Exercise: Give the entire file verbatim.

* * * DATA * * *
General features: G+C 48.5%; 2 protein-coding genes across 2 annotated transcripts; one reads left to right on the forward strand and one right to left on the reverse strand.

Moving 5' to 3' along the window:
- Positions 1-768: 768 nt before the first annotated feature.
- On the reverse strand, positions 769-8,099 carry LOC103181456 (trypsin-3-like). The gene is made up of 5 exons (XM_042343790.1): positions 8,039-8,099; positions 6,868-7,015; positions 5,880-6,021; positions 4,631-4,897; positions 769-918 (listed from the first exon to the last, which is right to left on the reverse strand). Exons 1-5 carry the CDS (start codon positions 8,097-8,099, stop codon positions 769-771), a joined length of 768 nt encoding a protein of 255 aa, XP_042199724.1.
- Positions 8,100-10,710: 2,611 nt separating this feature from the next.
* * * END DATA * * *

General features: G+C 48.5%; 2 protein-coding genes across 2 annotated transcripts; one reads left to right on the forward strand and one right to left on the reverse strand.

Moving 5' to 3' along the window:
- Positions 1-768: 768 nt before the first annotated feature.
- On the reverse strand, positions 769-8,099 carry LOC103181456 (trypsin-3-like). The gene is made up of 5 exons (XM_042343790.1): positions 8,039-8,099; positions 6,868-7,015; positions 5,880-6,021; positions 4,631-4,897; positions 769-918 (listed from the first exon to the last, which is right to left on the reverse strand). Exons 1-5 carry the CDS (start codon positions 8,097-8,099, stop codon positions 769-771), a joined length of 768 nt encoding a protein of 255 aa, XP_042199724.1.
- Positions 8,100-10,710: 2,611 nt separating this feature from the next.